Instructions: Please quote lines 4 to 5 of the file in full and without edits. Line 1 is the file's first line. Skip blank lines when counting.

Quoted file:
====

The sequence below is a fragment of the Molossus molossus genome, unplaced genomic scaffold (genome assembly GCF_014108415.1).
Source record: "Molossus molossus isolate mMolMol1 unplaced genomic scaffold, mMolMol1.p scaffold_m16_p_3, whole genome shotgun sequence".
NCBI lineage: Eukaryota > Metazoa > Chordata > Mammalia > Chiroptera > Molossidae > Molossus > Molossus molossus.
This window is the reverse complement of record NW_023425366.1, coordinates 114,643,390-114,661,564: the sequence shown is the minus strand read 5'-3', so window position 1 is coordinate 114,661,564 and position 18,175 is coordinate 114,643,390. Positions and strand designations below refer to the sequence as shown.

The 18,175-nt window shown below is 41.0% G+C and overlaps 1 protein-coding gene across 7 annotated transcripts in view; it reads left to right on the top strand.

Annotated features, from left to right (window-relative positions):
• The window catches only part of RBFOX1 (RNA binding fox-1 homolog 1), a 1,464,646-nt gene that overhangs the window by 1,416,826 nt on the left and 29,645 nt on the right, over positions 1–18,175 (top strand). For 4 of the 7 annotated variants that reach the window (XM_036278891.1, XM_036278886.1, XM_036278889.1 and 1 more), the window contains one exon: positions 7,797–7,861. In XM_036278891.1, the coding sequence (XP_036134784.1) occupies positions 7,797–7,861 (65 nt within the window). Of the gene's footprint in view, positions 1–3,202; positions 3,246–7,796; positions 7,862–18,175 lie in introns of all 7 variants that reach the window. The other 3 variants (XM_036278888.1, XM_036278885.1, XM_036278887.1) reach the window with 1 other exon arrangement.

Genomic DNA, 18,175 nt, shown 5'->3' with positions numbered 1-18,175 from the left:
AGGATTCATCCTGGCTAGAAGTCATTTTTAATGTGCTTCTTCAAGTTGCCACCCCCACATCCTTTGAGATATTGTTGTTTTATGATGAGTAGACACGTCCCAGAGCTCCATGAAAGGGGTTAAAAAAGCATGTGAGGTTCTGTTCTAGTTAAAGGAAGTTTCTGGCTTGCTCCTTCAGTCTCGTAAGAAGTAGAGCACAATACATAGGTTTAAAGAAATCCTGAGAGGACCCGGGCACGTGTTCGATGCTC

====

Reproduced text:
This window is the reverse complement of record NW_023425366.1, coordinates 114,643,390-114,661,564: the sequence shown is the minus strand read 5'-3', so window position 1 is coordinate 114,661,564 and position 18,175 is coordinate 114,643,390. Positions and strand designations below refer to the sequence as shown.

The 18,175-nt window shown below is 41.0% G+C and overlaps 1 protein-coding gene across 7 annotated transcripts in view; it reads left to right on the top strand.